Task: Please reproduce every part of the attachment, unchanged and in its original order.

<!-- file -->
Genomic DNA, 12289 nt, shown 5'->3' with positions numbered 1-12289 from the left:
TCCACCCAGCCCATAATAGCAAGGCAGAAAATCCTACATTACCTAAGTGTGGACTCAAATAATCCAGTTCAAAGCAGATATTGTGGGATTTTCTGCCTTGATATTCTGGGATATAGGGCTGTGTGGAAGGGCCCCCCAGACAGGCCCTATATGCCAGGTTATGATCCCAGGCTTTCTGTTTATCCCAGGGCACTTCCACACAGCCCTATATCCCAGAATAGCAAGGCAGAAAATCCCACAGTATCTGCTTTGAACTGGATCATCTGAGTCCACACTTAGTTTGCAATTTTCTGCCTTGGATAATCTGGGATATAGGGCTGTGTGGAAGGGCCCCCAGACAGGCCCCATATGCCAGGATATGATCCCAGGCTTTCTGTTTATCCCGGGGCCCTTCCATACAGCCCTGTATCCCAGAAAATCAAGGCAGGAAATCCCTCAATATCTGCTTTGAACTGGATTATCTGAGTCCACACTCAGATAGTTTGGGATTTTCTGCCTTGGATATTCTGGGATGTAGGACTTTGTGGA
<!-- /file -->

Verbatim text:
Genomic DNA, 12289 nt, shown 5'->3' with positions numbered 1-12289 from the left:
TCCACCCAGCCCATAATAGCAAGGCAGAAAATCCTACATTACCTAAGTGTGGACTCAAATAATCCAGTTCAAAGCAGATATTGTGGGATTTTCTGCCTTGATATTCTGGGATATAGGGCTGTGTGGAAGGGCCCCCCAGACAGGCCCTATATGCCAGGTTATGATCCCAGGCTTTCTGTTTATCCCAGGGCACTTCCACACAGCCCTATATCCCAGAATAGCAAGGCAGAAAATCCCACAGTATCTGCTTTGAACTGGATCATCTGAGTCCACACTTAGTTTGCAATTTTCTGCCTTGGATAATCTGGGATATAGGGCTGTGTGGAAGGGCCCCCAGACAGGCCCCATATGCCAGGATATGATCCCAGGCTTTCTGTTTATCCCGGGGCCCTTCCATACAGCCCTGTATCCCAGAAAATCAAGGCAGGAAATCCCTCAATATCTGCTTTGAACTGGATTATCTGAGTCCACACTCAGATAGTTTGGGATTTTCTGCCTTGGATATTCTGGGATGTAGGACTTTGTGGA